The Daily Ardmoreite, May 20, 1991

Graveside services for Eunavay B. Hopson, 80, will be at 10:30am at Rose Hill Cemetery with Father Ernest A. Flusche officiating. Born to Clarence and Eva Odom Farros Nov. 20, 1910 in Stephens county, Mrs. Hopson died Friday following an extended illness. She married Bill L. Hopson feb 23, 1933 at Clemscott and was an elevator operator at the Gilbert/Ardmoreite building before she retired. She was proceeded in death by her husband, Dec 2, 1989 and a son, Clarence Elmer Strange. She is survived by a daughter, Lyn Hosch, Ardmore, and a grandson. Craddock Funeral Home will direct services.
In December 1999 a Reader wrote in about a train wreck near Wapanuka, Oklahoma when all the Texas Schlitz beer was scattered all over the tracks. Everyone said the accident happened in the Fall of 1961. Back then in 1999 a resident of the Wapanuka, OK area who has been gone for 30 years (now in Oregon) (but today living part time in Tishomingo) had a photo of that infamous train wreck. Here it is, a one and only photo! A glimpse into the past!
"Re: the elevator operator in the Daily Ardmoreite building: She was my first introduction to Ardmore! I don't know how to spell her name, but it was pronounced You-nuh Vay. I came to Ardmore in July 1979 to interview for the news director job at KVSO. I walked into the small lobby of the Daily Ardmoreite building, and over to the elevator, pushed the button, and stepped into a time warp! I hadn't seen an elevator operator since the early 1960s in downtown Tulsa. And, she was just as Mike described, a vision of 1940. She was always nice and talkative (full of good gossip!), and knew how to make that dadgum elevator stop evenly with the floor. They were installing the "new" automatic elevator in 1980, about the time I left for Channel 12. I always wondered what happened to her.

Another quick story about the elevator in the Ardmoreite building. I would get to work about 6 am, which meant no elevator operator, unless Pelly, the building caretaker, was awake. Pelly lived in the basement of the building. If Pelly wasn't up yet, then I would have to operate it myself. Early one morning I ran down to the basement to the get the elevator (better to go down one flight, grab the 'vator, than walk up 5 flights). I saw big red drops on the floor, leading to Pelly's room. I just knew he was badly hurt, or dead! Too scared to check on him myself, I jumped in the elevator and headed up to the station to make Pat Ownbey go down and check on him. Pat was on-air then, but thanks to my hysteria he left the control room and went to check on Pelly. Turned out Pelly had broken a jar of beets. Beet juice, not blood. That's what I saw." -Kathy Conry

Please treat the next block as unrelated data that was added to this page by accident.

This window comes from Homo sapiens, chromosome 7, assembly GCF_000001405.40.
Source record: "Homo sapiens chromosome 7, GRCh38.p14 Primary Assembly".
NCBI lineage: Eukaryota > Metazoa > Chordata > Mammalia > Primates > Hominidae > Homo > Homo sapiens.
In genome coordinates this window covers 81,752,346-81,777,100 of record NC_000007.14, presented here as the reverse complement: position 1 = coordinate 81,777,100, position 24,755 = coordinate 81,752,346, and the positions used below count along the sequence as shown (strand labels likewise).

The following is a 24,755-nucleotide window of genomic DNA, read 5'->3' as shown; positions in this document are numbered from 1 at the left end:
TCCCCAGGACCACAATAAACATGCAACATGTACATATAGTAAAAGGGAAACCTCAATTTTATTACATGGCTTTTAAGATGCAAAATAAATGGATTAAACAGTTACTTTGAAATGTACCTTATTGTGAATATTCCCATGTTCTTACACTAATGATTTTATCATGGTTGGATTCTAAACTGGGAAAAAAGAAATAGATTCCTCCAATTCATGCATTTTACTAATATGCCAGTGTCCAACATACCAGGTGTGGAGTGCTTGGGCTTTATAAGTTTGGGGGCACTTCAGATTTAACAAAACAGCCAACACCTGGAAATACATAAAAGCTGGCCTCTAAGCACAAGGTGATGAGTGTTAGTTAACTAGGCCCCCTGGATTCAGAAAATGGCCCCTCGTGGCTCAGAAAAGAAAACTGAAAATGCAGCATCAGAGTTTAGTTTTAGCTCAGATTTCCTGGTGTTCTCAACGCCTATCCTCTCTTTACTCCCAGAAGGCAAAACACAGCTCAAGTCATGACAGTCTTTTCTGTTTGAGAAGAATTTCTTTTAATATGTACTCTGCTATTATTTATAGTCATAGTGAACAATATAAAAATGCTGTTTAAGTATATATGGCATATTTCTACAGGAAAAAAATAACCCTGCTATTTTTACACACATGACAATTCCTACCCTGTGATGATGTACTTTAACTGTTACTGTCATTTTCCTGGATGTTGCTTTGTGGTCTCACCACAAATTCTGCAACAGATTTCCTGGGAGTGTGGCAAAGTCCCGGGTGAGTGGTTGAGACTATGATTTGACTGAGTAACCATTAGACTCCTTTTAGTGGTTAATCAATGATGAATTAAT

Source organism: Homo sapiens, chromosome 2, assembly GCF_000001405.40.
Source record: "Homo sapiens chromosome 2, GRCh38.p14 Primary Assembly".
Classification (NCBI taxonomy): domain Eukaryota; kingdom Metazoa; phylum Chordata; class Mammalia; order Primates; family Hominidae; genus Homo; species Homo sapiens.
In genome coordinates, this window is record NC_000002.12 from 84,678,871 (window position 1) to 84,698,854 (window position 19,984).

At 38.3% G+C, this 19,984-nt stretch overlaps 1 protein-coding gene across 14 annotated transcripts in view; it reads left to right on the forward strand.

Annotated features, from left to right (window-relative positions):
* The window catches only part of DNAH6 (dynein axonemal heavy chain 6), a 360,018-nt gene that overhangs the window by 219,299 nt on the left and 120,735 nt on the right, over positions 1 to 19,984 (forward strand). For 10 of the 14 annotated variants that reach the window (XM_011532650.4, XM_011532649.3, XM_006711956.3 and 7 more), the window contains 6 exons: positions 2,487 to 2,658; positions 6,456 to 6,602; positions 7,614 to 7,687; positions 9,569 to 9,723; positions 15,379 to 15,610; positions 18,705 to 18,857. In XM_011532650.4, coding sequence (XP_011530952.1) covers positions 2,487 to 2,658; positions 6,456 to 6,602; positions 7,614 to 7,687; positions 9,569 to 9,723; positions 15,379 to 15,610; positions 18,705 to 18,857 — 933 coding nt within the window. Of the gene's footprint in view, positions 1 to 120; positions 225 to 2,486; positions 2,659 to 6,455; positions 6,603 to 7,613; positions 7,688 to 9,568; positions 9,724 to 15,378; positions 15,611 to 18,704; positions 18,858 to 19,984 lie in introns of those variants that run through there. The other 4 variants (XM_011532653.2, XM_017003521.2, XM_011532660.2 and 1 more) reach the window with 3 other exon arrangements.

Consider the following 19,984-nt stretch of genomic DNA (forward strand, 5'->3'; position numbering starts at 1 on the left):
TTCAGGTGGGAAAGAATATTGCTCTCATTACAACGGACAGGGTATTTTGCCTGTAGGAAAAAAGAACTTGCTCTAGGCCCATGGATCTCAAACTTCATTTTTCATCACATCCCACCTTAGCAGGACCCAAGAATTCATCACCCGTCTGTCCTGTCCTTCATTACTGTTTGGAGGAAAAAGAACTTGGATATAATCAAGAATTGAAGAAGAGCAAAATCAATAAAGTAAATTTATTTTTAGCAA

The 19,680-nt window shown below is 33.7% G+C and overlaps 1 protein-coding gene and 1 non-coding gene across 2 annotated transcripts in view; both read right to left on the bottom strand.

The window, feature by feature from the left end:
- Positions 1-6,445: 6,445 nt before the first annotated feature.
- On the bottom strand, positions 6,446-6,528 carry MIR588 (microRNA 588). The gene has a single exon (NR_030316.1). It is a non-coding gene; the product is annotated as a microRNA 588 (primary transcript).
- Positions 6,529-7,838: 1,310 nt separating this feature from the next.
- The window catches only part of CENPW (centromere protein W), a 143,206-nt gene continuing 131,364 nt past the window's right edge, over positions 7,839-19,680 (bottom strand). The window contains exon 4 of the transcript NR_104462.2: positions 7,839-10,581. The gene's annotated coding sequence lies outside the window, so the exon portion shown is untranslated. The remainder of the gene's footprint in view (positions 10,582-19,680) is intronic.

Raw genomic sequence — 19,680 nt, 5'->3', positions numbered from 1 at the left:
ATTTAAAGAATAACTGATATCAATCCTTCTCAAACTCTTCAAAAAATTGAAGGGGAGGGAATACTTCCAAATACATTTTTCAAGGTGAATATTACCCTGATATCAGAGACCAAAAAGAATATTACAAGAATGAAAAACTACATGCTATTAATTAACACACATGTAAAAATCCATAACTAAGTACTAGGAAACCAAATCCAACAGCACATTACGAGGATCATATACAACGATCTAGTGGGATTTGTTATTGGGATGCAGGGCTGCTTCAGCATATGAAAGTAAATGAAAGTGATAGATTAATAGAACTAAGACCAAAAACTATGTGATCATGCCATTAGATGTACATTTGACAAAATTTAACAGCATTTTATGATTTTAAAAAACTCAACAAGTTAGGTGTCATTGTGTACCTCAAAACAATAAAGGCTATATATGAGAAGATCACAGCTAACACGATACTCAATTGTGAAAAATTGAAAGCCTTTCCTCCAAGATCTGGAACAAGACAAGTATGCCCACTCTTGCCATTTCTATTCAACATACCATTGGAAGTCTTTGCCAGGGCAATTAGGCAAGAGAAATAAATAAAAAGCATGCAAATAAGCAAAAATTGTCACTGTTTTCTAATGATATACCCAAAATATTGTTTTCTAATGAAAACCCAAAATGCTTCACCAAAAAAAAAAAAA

My father remembers the time that Harvey Bailey was captured in Ardmore after he escaped from the Ft. Worth, Texas jail. Dad told me of the machine guns were mounted on top of the old Coke bottling plant where I think the new county jail stands today. -Mike

Some mail from this week's MAILBAG.....

Three Ardmore Postcards. Two of them of Ardmore IT Main Street 1899 are very rare. -Robert Hensley

Main street looking West 1899 from the railroad tracks. Rare photo postcard.

Main street looking East 1899 from in front of where the Hotel Ardmore would later be. Rare photo postcard.

North Washington Street and Main Street 1910

Either write something worth reading or do something worth writing. -Ben Franklin

See everyone next week!

Butch and Jill Bridges

"Friends Make Life Worth Living"
PO Box 2
Lone Grove, Oklahoma 73443
Vicious Dog Attacks in Oklahoma
Oklahoma Bells:
Bill Hamm's Cemetery Database
American Flyers Memorial Fund - Administration Webpage
Official American Flyers Memorial Website
Ardmore Army Air Field/Ardmore Air Force Base Website
Mirror Site of the Ardmore Army Air Field/Ardmore Air Force Website
Carter County Government Website